(1954) Directed by Richard Fleischer; Written by Earl Felton; Based on the Novel by Jules Verne; Starring: Kirk Douglas, James Mason, Paul Lukas and Peter Lorre; Available on DVD
What’s It About?
It’s the year 1868. Multiple warships are being lost under mysterious circumstances. Rumors abound about a giant sea monster that’s singlehandedly (Or would that be singletentaclely?) responsible for the disasters. The esteemed French professor Aronnax is invited by the United States government to accompany one of their warships on a tour of the South Seas, in an attempt to uncover the secrets behind the missing vessels. His quest eventually leads him directly to the cause, the enigmatic Captain Nemo and his submarine Nautilus.
James Mason steals the show as Captain Nemo, the original eco-terrorist. His experiences with men and their destructive ways have left him bitter and cynical, resulting in all-out war on those who would create and distribute weapons. The only love that he feels is for the ocean, which he now calls home. In a career that spanned decades and was distinguished by numerous iconic roles, Captain Nemo stands out as one of Mason’s most memorable portrayals. Mason endows Nemo with a nuanced combination of sophistication, complexity and obsessive conviction. He refuses to be cast in the stereotypical villain mold, with his morally/ethically ambiguous vendetta against warmongers spurred on by a tragic past.
Kirk Douglas plays the aptly named Ned Land, providing an earthy contrast to the genteel, scholarly countenance of the other main characters. Land is elemental, practically a force of nature; grounded firmly in black/white thinking and unencumbered by any notions of ambiguity. His desire to escape from the Nautilus is as singular as Nemo’s desire to wreak vengeance against all who would oppose him. He doesn’t pause to reflect on his actions, or consider the consequences. When challenged by Captain Nemo about his refusal to use a knife and a fork at the dinner table, he proclaims that he’s indifferent to them.
There’s also some fine supporting work by Paul Lukas and Peter Lorre, as professor Aronnax and his middle-aged assistant Conseil, respectively. Truth be told, Lorre is a wee bit over the hill for his part, but that scarcely seems to matter as he lends a subtle comic touch and wit, interplaying nicely with Douglas’ Ned Land. In fact, I’d probably never argue with the casting choice of Peter Lorre in anything.
Since this is a 50s era Disney film, the filmmakers felt obligated to insert an extraneous musical interlude. We’re treated to Kirk Douglas’ musical stylings as he sings “Whale of Tale.” I cannot comment about whether or not this is a good thing, but this is another tune that you will be unable to exorcise from your skull for days. There’s also a cute cigar-chomping seal onboard the Nautilus, presumably to keep the kiddies in the audience entertained. These are just a couple of whimsical diversions in an otherwise thoughtful, sometimes somber picture.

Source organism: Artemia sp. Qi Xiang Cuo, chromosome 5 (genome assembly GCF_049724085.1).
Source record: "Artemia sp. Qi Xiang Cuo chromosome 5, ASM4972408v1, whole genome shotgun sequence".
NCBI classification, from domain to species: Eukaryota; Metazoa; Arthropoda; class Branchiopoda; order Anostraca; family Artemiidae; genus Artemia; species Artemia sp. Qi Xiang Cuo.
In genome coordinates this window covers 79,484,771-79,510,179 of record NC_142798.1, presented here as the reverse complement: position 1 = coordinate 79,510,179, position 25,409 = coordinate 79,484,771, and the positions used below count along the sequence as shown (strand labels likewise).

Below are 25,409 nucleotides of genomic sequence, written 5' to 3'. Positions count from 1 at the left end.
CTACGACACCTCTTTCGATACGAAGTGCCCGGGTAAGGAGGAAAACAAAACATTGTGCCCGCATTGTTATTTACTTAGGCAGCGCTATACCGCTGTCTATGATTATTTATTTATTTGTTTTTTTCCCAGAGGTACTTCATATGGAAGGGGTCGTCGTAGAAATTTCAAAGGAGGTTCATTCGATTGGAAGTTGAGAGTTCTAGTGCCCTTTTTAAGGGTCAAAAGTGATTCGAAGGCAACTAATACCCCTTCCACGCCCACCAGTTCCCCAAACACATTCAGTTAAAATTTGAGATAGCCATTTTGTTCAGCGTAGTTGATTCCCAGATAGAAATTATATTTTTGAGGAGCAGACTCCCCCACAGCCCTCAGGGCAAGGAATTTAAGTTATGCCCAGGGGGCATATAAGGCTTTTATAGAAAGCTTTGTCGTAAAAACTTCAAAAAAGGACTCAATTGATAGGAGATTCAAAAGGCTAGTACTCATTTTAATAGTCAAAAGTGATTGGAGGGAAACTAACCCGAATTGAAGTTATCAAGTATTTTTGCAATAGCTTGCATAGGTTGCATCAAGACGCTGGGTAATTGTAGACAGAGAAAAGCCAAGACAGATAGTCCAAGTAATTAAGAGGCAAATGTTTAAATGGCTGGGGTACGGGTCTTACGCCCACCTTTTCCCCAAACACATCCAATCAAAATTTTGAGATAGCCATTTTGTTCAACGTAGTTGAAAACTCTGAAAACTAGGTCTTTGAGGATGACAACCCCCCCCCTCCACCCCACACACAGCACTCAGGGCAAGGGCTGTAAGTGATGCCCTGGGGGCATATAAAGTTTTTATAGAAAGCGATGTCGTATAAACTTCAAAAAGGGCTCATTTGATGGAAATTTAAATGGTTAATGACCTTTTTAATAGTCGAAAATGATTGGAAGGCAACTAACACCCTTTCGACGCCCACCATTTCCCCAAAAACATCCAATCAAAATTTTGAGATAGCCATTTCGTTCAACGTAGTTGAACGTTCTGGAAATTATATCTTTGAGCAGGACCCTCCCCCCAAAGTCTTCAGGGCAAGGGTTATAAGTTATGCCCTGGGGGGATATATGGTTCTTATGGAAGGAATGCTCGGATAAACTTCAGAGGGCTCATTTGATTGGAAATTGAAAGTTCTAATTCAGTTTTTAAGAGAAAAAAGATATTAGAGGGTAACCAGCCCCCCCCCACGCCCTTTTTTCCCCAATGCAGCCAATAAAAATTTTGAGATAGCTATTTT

Why It’s Still Relevant:
The 1954 version of 20,000 Leagues Under The Sea is a reflection of the technological advances of the mid-20th century, as well as the 19th century. It’s no small coincidence that the film was released the same year that the first nuclear submarine, the U.S.S. Nautilus, was launched. One of the central messages of the film is that our capacity to create is hobbled by our inclination to destroy. This theme has been repeated countless times, but it bears repeating.
The Nautilus itself is a thing of beauty, and virtually deserves its own billing. Its Victorian tech design set the standard for steampunk long before anyone ever invented the word “steampunk.” Everything looks functional, down to the last rivet; nothing seems out of place. The level of detail is astonishing, from the submarine’s interior to the diving suits. The Nautilus clearly appears to have come out of a past era, even though it represents technology far beyond the grasp of late 1800s engineers.
Although the filmmakers took more than a few liberties with the source material, this remains the quintessential Jules Verne film. There has never been another film before or since that captured the look of Verne’s descriptions with such a meticulous attention to detail. Some adaptations have been fairly good (First Men in the Moon, Mysterious Island), but most did not come close to Fleischer’s visualization of a Jules Verne novel. 20,000 Leagues Under The Sea was a vast improvement on the adequate 1916 silent version, or the mediocre made-for-television versions that have popped up over the years. Once again, there is talk about bringing 20,000 Leagues Under The Sea to the big screen again, but it’s doubtful that any new filmmakers will improve upon this version (CGI submarine and squid, anyone?).
20,000 Leagues Under The Sea is the serendipitous product of the rarest of moments when big budget and big ambitions met to create a superior film. It’s also a reminder that great movies and big budgets are not always mutually exclusive – something that’s easy to forget, considering the typical sub-standard output from the Hollywood schlock factory. It’s also one of the few films that still captures my imagination as a grown up, keeping me as entranced as my first Wonderful World of Disney viewing as a kid in the 70s. Above all, that is why it remains one of my favorites today.